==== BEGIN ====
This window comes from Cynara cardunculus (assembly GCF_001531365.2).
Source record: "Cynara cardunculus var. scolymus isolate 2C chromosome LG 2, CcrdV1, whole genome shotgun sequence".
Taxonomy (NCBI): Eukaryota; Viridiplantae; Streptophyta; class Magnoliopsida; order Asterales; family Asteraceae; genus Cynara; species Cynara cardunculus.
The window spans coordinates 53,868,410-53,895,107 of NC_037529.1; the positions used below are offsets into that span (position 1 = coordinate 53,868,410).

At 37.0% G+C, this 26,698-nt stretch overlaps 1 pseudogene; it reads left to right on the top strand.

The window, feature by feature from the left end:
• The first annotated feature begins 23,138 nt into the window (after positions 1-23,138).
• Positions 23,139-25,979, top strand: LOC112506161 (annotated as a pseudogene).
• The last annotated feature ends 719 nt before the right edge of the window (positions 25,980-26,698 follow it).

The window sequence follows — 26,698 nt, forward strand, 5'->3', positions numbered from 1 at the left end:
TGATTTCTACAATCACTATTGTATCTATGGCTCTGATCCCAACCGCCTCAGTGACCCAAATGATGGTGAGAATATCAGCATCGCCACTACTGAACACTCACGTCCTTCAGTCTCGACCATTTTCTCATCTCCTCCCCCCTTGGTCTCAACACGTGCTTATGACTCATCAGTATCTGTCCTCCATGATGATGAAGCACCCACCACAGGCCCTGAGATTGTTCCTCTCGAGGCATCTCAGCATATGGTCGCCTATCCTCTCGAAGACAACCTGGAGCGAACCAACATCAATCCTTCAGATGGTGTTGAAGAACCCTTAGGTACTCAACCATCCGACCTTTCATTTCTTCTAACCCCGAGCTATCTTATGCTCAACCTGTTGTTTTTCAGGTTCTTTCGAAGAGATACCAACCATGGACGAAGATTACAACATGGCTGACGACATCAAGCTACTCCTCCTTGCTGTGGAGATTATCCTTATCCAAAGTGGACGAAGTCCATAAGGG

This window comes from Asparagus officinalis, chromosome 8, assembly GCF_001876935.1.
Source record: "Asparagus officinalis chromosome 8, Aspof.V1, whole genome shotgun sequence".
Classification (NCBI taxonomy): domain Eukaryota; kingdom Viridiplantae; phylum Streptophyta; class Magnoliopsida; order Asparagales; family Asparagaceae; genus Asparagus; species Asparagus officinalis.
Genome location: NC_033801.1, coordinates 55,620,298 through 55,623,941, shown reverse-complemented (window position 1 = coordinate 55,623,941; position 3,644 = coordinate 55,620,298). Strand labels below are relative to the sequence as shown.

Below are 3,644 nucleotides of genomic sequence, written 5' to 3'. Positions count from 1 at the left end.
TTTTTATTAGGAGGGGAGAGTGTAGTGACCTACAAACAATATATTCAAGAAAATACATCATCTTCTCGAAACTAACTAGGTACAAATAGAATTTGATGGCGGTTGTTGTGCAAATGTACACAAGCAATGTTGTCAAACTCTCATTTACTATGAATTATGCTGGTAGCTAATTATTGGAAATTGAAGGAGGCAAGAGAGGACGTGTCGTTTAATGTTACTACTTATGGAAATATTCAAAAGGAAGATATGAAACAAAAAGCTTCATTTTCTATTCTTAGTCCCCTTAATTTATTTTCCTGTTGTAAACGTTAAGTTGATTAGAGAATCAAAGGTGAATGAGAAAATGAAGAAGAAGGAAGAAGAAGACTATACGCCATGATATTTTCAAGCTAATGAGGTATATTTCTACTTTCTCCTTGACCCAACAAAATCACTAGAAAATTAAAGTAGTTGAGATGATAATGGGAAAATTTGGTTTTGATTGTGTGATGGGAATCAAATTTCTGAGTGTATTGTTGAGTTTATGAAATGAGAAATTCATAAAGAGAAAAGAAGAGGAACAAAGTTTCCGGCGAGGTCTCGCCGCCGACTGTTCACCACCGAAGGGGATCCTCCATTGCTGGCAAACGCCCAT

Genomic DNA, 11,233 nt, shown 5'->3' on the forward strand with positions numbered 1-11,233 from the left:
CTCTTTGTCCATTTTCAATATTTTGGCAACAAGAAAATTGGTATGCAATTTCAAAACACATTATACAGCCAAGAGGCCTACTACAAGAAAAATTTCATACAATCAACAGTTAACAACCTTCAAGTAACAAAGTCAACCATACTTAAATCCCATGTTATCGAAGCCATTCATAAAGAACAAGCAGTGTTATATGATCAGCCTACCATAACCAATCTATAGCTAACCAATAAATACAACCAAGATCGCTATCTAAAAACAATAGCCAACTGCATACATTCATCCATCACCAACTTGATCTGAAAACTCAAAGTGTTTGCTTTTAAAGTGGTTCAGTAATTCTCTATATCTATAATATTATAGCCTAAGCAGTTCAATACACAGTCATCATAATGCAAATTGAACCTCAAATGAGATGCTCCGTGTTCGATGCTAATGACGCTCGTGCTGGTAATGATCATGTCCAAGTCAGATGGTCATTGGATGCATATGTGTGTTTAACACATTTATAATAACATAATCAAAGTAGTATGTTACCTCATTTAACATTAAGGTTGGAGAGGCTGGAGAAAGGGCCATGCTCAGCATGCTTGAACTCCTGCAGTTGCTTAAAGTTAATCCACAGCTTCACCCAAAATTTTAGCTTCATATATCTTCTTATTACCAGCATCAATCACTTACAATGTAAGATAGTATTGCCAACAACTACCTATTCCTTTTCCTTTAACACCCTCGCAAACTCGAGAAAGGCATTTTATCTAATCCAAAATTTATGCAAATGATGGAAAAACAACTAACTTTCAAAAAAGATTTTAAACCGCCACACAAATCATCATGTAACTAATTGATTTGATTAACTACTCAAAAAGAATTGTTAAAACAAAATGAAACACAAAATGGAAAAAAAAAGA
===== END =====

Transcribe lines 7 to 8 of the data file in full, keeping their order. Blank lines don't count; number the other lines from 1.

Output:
• The first annotated feature begins 23,138 nt into the window (after positions 1-23,138).
• Positions 23,139-25,979, top strand: LOC112506161 (annotated as a pseudogene).